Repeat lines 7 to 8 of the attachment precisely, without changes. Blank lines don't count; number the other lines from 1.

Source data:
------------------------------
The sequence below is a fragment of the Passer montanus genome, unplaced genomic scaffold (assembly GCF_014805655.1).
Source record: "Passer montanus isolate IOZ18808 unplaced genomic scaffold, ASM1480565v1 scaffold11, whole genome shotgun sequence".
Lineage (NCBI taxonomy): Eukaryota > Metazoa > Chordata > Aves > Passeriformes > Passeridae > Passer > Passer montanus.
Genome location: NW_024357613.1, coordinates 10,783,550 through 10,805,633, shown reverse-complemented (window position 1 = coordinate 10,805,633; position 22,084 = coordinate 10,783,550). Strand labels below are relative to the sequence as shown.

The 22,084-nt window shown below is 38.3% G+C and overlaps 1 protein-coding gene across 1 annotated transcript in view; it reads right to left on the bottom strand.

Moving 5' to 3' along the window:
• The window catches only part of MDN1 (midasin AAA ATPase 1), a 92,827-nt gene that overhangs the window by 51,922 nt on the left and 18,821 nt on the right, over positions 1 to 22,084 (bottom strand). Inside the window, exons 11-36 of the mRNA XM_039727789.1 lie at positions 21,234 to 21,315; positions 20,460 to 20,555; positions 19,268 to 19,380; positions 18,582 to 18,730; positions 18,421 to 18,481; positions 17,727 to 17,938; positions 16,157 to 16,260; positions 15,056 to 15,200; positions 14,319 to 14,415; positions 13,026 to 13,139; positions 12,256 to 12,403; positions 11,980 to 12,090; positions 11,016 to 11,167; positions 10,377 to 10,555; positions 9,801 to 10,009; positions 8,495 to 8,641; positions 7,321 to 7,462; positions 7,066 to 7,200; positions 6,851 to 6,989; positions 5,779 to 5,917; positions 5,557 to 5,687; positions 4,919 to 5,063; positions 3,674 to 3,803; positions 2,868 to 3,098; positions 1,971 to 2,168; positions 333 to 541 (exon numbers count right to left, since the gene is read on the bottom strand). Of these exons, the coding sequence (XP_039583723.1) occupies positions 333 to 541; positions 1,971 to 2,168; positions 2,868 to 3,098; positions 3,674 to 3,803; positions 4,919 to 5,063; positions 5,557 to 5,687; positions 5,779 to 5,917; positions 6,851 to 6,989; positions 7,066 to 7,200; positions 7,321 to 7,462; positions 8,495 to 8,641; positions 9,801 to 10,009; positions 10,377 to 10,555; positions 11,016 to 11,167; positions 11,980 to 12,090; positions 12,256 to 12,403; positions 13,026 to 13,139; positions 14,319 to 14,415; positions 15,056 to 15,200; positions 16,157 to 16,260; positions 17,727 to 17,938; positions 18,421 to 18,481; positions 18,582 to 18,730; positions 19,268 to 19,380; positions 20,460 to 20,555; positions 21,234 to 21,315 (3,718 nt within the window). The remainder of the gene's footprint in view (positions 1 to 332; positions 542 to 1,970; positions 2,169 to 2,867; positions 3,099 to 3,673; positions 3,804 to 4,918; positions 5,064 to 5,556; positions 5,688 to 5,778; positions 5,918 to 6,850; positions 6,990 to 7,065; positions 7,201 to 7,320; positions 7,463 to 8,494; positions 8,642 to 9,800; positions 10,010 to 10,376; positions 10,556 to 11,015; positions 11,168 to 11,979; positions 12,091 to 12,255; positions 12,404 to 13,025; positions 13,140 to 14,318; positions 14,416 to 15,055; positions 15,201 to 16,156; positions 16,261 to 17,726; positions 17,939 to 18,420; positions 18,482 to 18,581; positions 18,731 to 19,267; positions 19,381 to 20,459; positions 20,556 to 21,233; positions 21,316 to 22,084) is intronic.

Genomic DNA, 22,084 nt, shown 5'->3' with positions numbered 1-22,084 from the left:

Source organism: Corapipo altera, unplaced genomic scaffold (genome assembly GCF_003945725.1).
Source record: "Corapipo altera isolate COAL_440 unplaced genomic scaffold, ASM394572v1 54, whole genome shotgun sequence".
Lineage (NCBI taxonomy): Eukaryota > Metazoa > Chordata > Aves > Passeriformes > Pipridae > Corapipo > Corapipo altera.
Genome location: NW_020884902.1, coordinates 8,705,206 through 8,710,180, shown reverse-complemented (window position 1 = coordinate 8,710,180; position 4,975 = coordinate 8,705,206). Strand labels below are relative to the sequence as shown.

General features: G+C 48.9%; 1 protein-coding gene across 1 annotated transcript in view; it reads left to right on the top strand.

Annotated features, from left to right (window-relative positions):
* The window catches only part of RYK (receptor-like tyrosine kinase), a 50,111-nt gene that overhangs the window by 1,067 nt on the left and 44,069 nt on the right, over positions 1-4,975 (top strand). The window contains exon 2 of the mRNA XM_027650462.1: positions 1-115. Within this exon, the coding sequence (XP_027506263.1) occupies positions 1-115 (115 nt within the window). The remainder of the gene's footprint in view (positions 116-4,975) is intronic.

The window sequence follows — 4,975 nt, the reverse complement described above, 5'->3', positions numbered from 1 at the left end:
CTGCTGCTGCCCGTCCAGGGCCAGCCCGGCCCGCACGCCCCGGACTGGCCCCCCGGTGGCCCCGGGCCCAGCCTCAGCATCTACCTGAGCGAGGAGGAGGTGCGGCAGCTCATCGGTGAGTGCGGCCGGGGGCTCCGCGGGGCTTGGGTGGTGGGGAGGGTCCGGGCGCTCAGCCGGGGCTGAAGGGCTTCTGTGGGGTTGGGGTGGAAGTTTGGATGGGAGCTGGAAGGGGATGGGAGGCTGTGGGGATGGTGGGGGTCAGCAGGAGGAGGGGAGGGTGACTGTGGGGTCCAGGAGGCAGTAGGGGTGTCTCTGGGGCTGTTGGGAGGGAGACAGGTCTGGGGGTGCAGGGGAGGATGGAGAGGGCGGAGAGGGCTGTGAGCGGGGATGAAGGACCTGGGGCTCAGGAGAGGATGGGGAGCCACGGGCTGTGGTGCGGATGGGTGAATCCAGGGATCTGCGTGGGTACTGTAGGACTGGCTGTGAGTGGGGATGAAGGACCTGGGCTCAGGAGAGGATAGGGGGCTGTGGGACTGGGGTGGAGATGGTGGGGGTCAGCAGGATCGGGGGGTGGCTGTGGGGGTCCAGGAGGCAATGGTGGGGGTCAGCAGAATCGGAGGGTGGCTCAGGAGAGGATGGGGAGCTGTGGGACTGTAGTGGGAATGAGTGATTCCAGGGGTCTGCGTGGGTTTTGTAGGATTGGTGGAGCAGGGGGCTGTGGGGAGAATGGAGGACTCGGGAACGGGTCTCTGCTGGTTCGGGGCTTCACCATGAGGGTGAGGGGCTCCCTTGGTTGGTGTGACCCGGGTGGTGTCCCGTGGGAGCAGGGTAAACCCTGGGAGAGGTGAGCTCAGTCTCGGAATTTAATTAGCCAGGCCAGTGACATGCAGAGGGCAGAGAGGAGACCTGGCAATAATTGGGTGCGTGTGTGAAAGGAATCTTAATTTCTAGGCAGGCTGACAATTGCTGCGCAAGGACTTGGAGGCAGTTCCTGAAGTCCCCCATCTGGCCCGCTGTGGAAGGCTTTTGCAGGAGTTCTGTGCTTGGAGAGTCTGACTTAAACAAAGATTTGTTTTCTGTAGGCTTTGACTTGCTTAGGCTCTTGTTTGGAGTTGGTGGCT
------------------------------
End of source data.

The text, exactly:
• The window catches only part of MDN1 (midasin AAA ATPase 1), a 92,827-nt gene that overhangs the window by 51,922 nt on the left and 18,821 nt on the right, over positions 1 to 22,084 (bottom strand). Inside the window, exons 11-36 of the mRNA XM_039727789.1 lie at positions 21,234 to 21,315; positions 20,460 to 20,555; positions 19,268 to 19,380; positions 18,582 to 18,730; positions 18,421 to 18,481; positions 17,727 to 17,938; positions 16,157 to 16,260; positions 15,056 to 15,200; positions 14,319 to 14,415; positions 13,026 to 13,139; positions 12,256 to 12,403; positions 11,980 to 12,090; positions 11,016 to 11,167; positions 10,377 to 10,555; positions 9,801 to 10,009; positions 8,495 to 8,641; positions 7,321 to 7,462; positions 7,066 to 7,200; positions 6,851 to 6,989; positions 5,779 to 5,917; positions 5,557 to 5,687; positions 4,919 to 5,063; positions 3,674 to 3,803; positions 2,868 to 3,098; positions 1,971 to 2,168; positions 333 to 541 (exon numbers count right to left, since the gene is read on the bottom strand). Of these exons, the coding sequence (XP_039583723.1) occupies positions 333 to 541; positions 1,971 to 2,168; positions 2,868 to 3,098; positions 3,674 to 3,803; positions 4,919 to 5,063; positions 5,557 to 5,687; positions 5,779 to 5,917; positions 6,851 to 6,989; positions 7,066 to 7,200; positions 7,321 to 7,462; positions 8,495 to 8,641; positions 9,801 to 10,009; positions 10,377 to 10,555; positions 11,016 to 11,167; positions 11,980 to 12,090; positions 12,256 to 12,403; positions 13,026 to 13,139; positions 14,319 to 14,415; positions 15,056 to 15,200; positions 16,157 to 16,260; positions 17,727 to 17,938; positions 18,421 to 18,481; positions 18,582 to 18,730; positions 19,268 to 19,380; positions 20,460 to 20,555; positions 21,234 to 21,315 (3,718 nt within the window). The remainder of the gene's footprint in view (positions 1 to 332; positions 542 to 1,970; positions 2,169 to 2,867; positions 3,099 to 3,673; positions 3,804 to 4,918; positions 5,064 to 5,556; positions 5,688 to 5,778; positions 5,918 to 6,850; positions 6,990 to 7,065; positions 7,201 to 7,320; positions 7,463 to 8,494; positions 8,642 to 9,800; positions 10,010 to 10,376; positions 10,556 to 11,015; positions 11,168 to 11,979; positions 12,091 to 12,255; positions 12,404 to 13,025; positions 13,140 to 14,318; positions 14,416 to 15,055; positions 15,201 to 16,156; positions 16,261 to 17,726; positions 17,939 to 18,420; positions 18,482 to 18,581; positions 18,731 to 19,267; positions 19,381 to 20,459; positions 20,556 to 21,233; positions 21,316 to 22,084) is intronic.

Genomic DNA, 22,084 nt, shown 5'->3' with positions numbered 1-22,084 from the left: